Content delivery networks (CDNs) traditionally help big media companies and other content providers serve up rich media content to consumers over the Internet. Enterprise content delivery networks (eCDNs) can help enterprises deliver their own enterprise WAN video traffic to employees, but many IT organizations still lack the budget and resources to build an eCDN from scratch. However, networking pros can reap the benefits of eCDNs with equipment they may already have: WAN optimization controllers.
In Gartner Inc.'s latest Magic Quadrant for WAN optimization controllers (WOCs), analysts note that WAN optimization vendors are increasingly building eCDN features into their products, causing the once separate markets to merge.
"[If] you already have the WAN optimization controller sitting out there, it's easy to add more value to it, so why not?" said Joe Skorupa, research vice president at Gartner, who co-authored the Magic Quadrant. "Over time, I expect tighter integration and richer features as WOC vendors add content management, workflow [and] governance, as well as enterprise YouTube and other capabilities to their portfolios."
CDNs improve the download speeds and performance of rich media content by caching the content closer to users in server farms placed in high-usage geographic areas. Rather than having every user stream a video from media servers in one data center, a media company can reduce the load on its central data center and reduce latency by distributing its content throughout the CDN. Enterprise content delivery networks follow the same logic but usually rely on the WAN more than the Internet.
WAN optimization vendors have been building key eCDN features -- caching, prepositioning content and stream-splitting -- into their appliances natively or through partnerships to optimize WAN video content delivery, such as on-demand training videos or live corporate webcasts, Skorupa said.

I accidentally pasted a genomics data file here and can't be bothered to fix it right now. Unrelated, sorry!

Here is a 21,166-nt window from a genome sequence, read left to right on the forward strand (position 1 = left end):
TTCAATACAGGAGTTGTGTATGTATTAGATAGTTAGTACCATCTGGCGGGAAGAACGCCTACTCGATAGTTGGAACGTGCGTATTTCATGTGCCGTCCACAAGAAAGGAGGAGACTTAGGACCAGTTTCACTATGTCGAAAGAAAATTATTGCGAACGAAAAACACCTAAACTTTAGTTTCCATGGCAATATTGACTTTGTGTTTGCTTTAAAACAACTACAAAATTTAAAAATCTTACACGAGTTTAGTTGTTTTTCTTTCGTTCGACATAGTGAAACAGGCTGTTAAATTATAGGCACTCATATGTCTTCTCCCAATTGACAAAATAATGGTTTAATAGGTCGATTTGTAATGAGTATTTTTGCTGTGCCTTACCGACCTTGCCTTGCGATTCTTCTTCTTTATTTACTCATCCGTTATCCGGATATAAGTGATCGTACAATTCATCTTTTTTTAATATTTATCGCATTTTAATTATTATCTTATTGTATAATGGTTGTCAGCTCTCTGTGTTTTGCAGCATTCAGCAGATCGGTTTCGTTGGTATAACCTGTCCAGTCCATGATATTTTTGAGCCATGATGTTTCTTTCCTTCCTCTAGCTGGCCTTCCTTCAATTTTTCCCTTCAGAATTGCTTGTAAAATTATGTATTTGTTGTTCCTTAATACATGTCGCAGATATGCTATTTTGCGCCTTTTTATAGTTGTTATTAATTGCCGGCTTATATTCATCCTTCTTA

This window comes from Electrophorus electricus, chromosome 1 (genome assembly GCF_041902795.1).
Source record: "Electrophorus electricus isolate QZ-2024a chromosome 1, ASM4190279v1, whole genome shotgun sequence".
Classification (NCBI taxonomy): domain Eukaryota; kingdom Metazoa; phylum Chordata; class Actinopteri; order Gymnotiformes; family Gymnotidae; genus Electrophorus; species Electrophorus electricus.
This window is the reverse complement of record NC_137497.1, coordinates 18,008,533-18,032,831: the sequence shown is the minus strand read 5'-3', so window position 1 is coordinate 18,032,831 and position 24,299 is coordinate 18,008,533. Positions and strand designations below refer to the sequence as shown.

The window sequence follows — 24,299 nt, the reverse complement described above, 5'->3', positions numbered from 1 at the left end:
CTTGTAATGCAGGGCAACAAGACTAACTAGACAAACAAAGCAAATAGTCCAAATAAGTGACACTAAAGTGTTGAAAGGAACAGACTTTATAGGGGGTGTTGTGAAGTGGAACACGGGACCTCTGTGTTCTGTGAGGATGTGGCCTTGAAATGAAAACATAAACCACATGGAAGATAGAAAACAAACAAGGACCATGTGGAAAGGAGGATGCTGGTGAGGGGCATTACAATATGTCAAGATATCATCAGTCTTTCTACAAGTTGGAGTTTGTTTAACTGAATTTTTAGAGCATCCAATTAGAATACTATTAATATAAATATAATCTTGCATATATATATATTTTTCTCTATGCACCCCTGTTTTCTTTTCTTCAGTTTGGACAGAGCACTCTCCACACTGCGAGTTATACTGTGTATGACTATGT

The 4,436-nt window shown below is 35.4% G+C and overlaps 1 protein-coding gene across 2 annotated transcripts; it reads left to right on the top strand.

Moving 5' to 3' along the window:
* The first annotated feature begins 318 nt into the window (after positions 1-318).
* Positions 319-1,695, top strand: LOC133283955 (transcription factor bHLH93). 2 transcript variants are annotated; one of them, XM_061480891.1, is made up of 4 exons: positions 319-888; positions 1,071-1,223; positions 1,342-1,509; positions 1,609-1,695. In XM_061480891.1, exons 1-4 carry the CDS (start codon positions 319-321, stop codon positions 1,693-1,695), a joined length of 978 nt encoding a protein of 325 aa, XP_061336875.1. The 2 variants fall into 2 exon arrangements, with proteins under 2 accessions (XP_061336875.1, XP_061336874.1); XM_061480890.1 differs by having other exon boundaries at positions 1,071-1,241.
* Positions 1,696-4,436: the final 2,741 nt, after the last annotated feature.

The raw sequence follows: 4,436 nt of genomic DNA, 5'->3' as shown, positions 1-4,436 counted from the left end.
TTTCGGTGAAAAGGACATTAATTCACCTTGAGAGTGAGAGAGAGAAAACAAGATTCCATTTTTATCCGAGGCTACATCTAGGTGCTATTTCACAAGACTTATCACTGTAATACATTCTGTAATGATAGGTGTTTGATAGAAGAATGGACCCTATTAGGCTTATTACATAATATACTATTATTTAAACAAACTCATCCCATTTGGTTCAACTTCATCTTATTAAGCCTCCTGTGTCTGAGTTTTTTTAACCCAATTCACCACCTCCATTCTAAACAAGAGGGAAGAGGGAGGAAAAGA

Without these features, WAN optimization controllers could do little to improve WAN video performance directly. Live streams cannot be cached, and stored video files are often as compressed as much as they can be. Until WOC vendors added these features, their appliances could only compress other data traffic to squeeze more room into the pipe for video.
Supporting WAN video content delivery in the branch with eCDN features
John Riley doesn't think of his ProxySG appliances from Blue Coat Systems as WAN optimization or proxy devices. He calls them CDN appliances.
"It provides acceleration and proxy, but at the end of the day, it's a content delivery network appliance," said Riley, senior network architect at TNT N.V., a Dutch postal service and express delivery provider that operates in more than 200 countries.
Riley considered building an enterprise content delivery network years ago -- ever since deploying a relatively new technology from Cisco Systems, Internet Protocol television (IPTV), in the early 2000s. But the business case wasn't compelling yet and video adoption was still low among the company's 150,000 global users, he said.
You couldn't provide [WAN video content delivery] any other way without putting dedicated servers into every location, which is unreasonable.
Senior Network Architect, TNT N.V.